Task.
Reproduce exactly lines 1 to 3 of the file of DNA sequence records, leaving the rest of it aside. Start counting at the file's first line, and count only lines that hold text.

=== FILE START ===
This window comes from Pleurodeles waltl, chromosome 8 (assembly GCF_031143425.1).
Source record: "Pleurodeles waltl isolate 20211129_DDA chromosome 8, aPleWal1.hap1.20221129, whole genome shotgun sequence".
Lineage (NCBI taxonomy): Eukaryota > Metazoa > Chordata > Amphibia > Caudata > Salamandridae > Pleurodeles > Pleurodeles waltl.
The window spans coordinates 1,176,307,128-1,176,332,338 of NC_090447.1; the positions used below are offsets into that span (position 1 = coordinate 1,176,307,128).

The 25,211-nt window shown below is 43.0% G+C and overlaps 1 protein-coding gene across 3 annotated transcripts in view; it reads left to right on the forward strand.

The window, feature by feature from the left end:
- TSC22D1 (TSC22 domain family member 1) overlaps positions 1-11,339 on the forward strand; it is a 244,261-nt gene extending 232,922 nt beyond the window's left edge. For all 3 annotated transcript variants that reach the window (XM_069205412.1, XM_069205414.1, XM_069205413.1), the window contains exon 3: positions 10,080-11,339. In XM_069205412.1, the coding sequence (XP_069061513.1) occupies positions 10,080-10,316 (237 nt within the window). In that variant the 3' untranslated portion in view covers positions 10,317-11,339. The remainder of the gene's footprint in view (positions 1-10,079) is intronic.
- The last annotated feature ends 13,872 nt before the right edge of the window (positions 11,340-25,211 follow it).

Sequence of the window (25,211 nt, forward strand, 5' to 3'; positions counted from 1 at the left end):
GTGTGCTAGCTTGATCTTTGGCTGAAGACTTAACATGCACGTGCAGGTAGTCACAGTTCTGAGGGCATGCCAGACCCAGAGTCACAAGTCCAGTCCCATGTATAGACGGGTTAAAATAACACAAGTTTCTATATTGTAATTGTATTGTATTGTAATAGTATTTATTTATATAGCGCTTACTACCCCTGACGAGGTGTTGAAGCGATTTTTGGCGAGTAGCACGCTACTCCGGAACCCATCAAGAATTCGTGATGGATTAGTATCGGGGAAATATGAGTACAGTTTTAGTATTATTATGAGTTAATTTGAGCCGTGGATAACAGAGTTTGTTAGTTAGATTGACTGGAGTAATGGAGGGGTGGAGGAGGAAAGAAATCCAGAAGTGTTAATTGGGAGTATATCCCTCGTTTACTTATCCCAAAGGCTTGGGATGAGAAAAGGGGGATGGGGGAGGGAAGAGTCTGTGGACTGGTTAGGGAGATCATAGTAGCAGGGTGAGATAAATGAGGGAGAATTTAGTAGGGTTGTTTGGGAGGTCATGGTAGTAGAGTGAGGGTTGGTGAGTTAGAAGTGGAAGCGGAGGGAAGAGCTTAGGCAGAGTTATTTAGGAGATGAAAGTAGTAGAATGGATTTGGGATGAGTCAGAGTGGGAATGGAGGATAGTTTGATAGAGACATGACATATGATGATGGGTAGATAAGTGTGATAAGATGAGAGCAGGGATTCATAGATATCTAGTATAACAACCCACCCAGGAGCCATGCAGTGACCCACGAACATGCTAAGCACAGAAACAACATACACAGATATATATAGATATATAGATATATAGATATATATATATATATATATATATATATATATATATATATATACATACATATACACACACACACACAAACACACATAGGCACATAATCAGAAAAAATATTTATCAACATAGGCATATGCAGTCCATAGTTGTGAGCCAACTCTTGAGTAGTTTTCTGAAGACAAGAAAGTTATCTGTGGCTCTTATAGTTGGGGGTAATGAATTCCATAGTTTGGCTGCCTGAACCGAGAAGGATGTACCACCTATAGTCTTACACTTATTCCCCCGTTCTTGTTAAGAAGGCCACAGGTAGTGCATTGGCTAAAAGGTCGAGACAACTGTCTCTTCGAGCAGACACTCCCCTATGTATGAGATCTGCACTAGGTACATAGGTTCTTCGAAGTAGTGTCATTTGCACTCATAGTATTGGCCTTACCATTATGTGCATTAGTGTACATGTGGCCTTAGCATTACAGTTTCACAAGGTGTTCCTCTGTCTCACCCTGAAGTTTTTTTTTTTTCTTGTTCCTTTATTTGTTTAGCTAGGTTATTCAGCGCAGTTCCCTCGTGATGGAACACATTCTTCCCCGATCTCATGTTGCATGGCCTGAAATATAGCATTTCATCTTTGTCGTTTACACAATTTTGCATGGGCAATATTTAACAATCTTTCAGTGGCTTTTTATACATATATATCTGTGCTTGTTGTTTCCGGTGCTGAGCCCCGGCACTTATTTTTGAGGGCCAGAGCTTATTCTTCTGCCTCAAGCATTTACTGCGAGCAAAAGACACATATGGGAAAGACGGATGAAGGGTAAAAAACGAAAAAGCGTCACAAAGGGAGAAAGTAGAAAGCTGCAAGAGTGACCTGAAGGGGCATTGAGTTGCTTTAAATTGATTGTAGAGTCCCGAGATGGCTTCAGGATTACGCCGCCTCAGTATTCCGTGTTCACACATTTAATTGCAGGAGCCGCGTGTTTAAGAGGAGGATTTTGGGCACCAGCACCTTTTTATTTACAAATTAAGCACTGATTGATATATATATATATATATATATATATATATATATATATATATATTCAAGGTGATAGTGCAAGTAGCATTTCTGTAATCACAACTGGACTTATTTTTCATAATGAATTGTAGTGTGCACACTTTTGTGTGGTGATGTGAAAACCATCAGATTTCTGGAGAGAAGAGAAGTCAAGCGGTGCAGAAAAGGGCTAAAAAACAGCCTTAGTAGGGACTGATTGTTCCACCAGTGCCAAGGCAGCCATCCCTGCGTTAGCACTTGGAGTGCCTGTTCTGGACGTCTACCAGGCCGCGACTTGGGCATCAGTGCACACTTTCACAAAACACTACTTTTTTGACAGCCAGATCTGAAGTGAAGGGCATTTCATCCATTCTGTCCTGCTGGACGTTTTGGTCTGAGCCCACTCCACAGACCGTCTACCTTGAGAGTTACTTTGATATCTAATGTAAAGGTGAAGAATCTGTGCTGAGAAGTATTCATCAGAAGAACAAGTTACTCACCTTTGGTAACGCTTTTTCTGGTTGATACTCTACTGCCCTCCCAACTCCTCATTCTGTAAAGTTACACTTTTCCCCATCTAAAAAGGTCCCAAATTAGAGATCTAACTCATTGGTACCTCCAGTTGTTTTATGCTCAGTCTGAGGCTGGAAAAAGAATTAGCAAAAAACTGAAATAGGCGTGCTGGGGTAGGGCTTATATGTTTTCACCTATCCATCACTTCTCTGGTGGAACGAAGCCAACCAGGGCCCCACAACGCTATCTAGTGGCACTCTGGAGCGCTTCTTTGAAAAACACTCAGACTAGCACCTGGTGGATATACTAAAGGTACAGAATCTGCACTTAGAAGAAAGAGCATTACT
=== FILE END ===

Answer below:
This window comes from Pleurodeles waltl, chromosome 8 (assembly GCF_031143425.1).
Source record: "Pleurodeles waltl isolate 20211129_DDA chromosome 8, aPleWal1.hap1.20221129, whole genome shotgun sequence".
Lineage (NCBI taxonomy): Eukaryota > Metazoa > Chordata > Amphibia > Caudata > Salamandridae > Pleurodeles > Pleurodeles waltl.